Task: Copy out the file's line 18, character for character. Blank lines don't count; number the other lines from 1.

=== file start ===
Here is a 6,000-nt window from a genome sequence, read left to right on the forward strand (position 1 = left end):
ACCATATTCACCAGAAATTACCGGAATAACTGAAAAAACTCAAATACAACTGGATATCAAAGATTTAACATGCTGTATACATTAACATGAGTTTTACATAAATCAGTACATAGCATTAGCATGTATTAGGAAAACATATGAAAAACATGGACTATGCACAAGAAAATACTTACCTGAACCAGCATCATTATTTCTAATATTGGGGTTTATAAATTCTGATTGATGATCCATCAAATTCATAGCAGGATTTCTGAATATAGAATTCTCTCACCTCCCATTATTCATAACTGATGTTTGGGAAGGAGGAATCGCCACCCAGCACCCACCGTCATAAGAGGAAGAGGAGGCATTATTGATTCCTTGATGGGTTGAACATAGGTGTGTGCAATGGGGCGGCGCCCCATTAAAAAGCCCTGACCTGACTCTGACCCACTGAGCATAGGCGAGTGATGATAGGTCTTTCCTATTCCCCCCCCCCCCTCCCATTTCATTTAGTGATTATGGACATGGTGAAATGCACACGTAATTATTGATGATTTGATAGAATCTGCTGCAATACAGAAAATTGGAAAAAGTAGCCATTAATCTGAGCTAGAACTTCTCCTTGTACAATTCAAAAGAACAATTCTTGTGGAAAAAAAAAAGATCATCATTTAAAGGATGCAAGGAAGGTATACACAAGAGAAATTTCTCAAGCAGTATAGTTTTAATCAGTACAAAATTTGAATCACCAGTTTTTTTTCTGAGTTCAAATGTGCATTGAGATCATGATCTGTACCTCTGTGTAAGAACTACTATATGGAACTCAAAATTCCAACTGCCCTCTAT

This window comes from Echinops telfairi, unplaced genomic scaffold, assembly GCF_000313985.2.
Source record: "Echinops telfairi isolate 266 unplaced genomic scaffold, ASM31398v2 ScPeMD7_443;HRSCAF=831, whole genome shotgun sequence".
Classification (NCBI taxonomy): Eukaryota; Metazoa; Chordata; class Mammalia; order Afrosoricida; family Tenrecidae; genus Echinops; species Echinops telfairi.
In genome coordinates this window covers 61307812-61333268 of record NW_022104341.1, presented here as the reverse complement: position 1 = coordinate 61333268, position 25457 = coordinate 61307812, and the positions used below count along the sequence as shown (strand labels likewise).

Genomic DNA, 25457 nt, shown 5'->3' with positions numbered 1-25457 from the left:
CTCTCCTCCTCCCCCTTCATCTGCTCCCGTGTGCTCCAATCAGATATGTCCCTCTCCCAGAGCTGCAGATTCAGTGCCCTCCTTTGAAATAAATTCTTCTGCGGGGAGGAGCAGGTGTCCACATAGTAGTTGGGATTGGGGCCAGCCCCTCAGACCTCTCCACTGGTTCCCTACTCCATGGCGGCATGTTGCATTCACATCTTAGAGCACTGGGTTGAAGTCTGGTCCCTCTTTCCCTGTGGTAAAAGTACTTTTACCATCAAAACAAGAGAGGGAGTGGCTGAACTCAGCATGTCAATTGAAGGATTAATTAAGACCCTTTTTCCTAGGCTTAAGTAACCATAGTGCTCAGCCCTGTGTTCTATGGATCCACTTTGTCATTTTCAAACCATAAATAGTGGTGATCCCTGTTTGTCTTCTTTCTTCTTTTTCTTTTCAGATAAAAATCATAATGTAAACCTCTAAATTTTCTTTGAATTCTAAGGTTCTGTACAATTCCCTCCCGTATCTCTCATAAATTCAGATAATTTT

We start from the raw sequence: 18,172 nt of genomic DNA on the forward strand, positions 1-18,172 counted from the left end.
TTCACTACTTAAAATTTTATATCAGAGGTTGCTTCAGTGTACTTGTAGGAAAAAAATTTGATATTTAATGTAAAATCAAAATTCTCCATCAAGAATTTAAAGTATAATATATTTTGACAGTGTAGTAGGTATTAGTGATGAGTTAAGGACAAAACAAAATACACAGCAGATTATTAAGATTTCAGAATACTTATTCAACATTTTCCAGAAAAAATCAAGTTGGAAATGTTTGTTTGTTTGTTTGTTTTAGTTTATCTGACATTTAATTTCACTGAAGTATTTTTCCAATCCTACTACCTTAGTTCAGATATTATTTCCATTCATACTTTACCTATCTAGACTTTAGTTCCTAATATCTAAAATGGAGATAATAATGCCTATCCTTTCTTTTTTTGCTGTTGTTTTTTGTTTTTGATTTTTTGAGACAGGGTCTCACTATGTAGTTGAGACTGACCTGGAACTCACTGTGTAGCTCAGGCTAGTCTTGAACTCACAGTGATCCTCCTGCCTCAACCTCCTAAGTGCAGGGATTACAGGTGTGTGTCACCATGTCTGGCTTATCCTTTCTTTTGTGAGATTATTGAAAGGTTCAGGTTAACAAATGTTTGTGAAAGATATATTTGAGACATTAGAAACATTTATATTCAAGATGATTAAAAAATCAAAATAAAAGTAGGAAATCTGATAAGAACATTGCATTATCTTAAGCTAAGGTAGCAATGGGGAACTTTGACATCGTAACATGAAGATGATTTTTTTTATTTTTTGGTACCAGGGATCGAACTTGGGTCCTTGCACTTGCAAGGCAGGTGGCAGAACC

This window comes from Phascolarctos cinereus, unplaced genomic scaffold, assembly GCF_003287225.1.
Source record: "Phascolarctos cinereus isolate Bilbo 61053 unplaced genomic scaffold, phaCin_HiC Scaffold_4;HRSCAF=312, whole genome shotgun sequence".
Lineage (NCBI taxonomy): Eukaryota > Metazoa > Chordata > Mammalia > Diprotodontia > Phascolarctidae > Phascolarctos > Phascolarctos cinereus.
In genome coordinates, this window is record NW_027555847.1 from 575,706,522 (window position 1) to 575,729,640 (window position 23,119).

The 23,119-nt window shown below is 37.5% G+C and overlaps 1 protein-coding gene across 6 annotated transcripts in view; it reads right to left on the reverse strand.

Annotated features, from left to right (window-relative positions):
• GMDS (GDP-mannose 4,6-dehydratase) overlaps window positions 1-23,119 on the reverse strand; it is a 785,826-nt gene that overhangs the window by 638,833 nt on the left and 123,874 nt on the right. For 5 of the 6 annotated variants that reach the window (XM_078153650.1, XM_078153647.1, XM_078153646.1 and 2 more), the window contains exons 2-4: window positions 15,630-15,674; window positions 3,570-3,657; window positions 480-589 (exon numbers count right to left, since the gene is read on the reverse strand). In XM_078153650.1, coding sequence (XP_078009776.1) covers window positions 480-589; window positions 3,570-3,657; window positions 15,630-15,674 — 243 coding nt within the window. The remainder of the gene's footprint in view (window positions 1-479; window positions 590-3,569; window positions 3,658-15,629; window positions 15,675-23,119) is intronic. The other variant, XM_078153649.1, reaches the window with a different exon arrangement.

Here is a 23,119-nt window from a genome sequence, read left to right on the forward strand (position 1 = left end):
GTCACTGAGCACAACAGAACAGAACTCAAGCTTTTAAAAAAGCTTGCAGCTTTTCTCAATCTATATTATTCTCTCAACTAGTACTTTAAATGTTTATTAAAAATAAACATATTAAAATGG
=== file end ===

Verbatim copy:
Here is a 23,119-nt window from a genome sequence, read left to right on the forward strand (position 1 = left end):